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Privacy Model for Anonymizing Sensitive Data in
          Social Network

Privacy Model for Anonymizing Sensitive Data in Social Network

Users find their friends and create the link between them with a distance in the network .As depicted in fig.7,a graph is constructed with the registered users using java universal network graph.The graph contains the individual’s id,label and degree information. From that graph ,adversary can infer peoples and try to get the sensitive labels and informations of the individuals in the graph. When publishing social network data, graph structures are also published with corresponding social relationships. As a result, it may be exploited as a new means to compromise privacy. A structure attack refers to an attack that uses the structure information, such as the degree and the subgraph of a node, to identify the node.

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A Survey of Data Mining Techniques for Social Network Analysis

A Survey of Data Mining Techniques for Social Network Analysis

Social networks are important sources of online interactions and contents sharing [81], [21], subjectivity [6], assessments [52], approaches [54], evaluation [48], influences [8], observations [24], feelings [46], opinions and sentiments expressions [66] borne out in text, reviews, blogs, discussions, news, remarks, reactions, or some other documents [57]. Before the advent of social network, the homepages was popularly used in the late 1990s which made it possible for average internet users to share information. However, the activities on social network in recent times seem to have transformed the World Wide Web (www) into its intended original creation. Social network platforms enable rapid information exchange between users regardless of the location. Many organisations, individuals and even government of countries now follow the activities on social network. The network enables big organisations, celebrities, government official and government bodies to obtain knowledge on how their audience reacts to postings that concerns them out of the enormous data generated on social network (as shown in Fig. 2). The network permits the effective collection of large-scale data which gives rise to major computational challenges. However, the application of efficient data mining techniques has made it possible for users to discover valuable, accurate and useful knowledge from social network data.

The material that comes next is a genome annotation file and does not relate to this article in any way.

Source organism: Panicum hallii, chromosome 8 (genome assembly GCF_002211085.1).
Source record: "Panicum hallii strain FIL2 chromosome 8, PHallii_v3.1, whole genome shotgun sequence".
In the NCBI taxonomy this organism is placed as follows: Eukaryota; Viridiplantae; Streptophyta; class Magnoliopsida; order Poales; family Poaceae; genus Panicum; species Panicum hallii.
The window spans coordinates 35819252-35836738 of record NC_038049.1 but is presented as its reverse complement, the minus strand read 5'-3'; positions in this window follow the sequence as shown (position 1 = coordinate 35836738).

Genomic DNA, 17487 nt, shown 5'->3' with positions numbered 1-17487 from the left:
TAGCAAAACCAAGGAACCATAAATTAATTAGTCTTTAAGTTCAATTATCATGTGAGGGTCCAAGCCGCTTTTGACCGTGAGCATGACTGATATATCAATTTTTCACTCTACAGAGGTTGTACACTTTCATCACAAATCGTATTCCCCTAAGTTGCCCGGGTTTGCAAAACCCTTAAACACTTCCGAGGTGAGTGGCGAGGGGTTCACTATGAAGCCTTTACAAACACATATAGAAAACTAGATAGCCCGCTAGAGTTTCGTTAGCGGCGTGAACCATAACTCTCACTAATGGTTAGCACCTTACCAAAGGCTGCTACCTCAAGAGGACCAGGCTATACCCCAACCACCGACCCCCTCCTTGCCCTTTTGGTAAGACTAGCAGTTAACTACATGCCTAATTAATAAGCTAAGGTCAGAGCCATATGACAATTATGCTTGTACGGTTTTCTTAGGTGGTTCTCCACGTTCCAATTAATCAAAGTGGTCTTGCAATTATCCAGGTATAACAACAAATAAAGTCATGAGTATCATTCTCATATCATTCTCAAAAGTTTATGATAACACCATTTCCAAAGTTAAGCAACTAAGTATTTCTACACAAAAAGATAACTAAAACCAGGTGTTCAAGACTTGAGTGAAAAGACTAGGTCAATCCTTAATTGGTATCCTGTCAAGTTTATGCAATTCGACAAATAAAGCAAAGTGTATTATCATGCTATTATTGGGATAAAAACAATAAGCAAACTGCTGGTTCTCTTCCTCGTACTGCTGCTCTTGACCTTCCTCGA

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The Role of Dialogic Teaching in Fostering Critical Literacy in an Urban High School English Classroom

The Role of Dialogic Teaching in Fostering Critical Literacy in an Urban High School English Classroom

Consider a social network application that collects user data from social media plat- forms, for performing business analysis or providing services. Due to privacy concern, the users do not want to release their sensitive data to third-party social applications, so that sensitive data is generally sanitized prior to releasing. However, it is possible to mine sensi- tive information carried in collected data by data mining techniques, to contribute to more commercial benefit. We proposed that well-designed data sanitization can be developed for realizing privacy-utility tradeoff in social network data publishing, although powerful attack- ers are presented with a broad range of auxiliary information to launch inference attacks. Such sanitization helps users sanitize their data by deleting some attributes, inserting other attributes, and perturbing some attributes, thereby hiding private information within ran- domness. Meanwhile, such sanitization should enable applications effectively recover useful information from sanitized data for data utility concern. Searching a well-designed saniti- zation method is highly non-trivial as data utility is restricted in sanitization process. Our works show that this issue can be alleviated by identifying the implicit dependency relation- ship encoded in data, and incorporating social attribute sanitization and link sanitization simultaneously, etc.